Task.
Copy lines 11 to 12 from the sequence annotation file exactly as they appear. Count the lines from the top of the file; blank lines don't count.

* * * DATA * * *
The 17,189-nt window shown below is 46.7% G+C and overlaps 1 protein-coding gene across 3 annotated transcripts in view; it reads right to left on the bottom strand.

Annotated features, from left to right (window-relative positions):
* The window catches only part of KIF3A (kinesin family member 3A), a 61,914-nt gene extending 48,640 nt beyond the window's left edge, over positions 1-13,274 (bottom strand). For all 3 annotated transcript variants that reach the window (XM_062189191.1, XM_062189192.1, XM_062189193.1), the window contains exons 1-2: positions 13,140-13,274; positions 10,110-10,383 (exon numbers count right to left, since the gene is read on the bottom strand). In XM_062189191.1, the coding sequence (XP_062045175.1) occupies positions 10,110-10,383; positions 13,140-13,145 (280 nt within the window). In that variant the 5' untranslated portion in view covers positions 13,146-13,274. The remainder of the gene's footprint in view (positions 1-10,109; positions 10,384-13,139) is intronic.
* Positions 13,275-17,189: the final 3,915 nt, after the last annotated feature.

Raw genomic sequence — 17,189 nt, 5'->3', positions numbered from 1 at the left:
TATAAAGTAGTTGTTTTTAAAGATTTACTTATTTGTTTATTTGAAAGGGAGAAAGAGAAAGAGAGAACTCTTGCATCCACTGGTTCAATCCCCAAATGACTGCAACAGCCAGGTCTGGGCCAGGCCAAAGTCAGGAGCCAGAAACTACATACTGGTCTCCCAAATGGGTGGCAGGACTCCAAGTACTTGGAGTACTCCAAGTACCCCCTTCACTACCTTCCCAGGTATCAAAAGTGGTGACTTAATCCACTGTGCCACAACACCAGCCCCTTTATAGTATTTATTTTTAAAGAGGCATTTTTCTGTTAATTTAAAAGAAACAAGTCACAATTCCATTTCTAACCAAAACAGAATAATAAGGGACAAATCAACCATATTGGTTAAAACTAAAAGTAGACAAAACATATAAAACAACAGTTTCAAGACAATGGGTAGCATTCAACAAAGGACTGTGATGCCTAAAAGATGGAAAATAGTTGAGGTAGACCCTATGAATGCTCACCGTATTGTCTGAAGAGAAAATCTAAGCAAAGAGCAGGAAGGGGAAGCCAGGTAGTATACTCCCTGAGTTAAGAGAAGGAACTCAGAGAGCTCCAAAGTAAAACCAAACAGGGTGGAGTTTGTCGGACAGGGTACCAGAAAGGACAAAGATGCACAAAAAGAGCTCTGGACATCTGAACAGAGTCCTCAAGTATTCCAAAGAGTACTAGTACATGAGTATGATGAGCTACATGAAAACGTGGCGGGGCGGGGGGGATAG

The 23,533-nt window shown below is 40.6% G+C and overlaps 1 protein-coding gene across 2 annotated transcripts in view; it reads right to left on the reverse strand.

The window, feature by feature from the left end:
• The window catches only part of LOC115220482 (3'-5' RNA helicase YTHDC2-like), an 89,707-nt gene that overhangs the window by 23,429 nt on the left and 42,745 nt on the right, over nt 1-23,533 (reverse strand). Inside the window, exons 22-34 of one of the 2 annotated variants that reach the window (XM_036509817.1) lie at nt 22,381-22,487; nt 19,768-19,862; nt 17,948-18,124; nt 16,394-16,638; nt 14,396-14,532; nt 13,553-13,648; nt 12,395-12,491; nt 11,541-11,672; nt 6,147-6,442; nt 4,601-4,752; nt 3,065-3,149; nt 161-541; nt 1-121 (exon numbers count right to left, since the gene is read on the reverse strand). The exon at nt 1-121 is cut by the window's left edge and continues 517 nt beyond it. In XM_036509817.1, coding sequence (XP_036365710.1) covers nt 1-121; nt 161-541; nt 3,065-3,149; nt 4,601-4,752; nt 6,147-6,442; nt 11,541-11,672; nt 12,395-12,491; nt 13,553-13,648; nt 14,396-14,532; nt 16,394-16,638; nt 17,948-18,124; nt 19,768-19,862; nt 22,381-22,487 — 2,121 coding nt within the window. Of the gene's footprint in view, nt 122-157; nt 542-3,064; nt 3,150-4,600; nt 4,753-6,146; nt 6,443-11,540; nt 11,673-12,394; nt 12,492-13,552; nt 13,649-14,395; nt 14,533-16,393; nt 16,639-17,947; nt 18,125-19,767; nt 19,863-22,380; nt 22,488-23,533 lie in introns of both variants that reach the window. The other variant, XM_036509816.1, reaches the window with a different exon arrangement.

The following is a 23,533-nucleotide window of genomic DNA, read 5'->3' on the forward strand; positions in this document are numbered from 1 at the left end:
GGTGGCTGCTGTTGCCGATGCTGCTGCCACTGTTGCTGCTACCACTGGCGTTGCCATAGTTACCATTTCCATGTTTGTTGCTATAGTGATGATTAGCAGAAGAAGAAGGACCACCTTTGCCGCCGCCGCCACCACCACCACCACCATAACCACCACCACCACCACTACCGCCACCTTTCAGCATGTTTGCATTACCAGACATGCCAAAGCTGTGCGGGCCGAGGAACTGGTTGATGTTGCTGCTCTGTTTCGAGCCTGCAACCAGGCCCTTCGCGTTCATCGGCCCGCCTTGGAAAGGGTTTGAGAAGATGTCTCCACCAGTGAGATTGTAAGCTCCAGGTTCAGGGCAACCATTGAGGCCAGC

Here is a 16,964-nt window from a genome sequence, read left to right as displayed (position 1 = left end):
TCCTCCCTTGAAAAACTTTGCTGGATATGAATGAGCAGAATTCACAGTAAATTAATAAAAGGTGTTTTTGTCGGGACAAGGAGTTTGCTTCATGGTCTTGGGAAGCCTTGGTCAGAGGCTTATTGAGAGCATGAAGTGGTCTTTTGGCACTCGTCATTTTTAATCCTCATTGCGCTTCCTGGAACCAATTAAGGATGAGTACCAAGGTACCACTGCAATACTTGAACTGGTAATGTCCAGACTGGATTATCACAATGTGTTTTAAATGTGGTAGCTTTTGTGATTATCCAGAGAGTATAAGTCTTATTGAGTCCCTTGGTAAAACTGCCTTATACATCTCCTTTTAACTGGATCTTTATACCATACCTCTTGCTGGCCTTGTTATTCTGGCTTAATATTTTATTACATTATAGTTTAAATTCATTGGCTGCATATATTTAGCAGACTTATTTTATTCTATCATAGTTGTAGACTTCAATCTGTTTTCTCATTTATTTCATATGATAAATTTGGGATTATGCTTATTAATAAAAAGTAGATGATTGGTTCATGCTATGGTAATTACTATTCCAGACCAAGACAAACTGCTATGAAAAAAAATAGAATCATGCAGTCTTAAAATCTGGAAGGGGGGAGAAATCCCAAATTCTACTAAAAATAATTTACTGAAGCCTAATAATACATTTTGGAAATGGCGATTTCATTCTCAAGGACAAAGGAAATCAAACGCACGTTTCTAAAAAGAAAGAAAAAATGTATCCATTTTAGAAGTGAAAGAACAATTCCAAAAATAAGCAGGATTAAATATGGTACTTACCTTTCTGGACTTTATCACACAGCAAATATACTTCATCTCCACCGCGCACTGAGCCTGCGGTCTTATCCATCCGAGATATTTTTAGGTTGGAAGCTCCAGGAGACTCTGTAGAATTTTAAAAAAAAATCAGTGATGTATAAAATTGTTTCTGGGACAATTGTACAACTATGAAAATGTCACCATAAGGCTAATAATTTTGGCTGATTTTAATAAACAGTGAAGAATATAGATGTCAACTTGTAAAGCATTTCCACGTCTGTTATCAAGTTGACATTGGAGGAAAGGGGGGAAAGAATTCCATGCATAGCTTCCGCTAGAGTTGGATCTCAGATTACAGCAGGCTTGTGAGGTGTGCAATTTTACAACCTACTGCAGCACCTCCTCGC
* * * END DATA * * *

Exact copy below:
GGTGGCTGCTGTTGCCGATGCTGCTGCCACTGTTGCTGCTACCACTGGCGTTGCCATAGTTACCATTTCCATGTTTGTTGCTATAGTGATGATTAGCAGAAGAAGAAGGACCACCTTTGCCGCCGCCGCCACCACCACCACCACCATAACCACCACCACCACCACTACCGCCACCTTTCAGCATGTTTGCATTACCAGACATGCCAAAGCTGTGCGGGCCGAGGAACTGGTTGATGTTGCTGCTCTGTTTCGAGCCTGCAACCAGGCCCTTCGCGTTCATCGGCCCGCCTTGGAAAGGGTTTGAGAAGATGTCTCCACCAGTGAGATTGTAAGCTCCAGGTTCAGGGCAACCATTGAGGCCAGC

Here is a 16,964-nt window from a genome sequence, read left to right as displayed (position 1 = left end):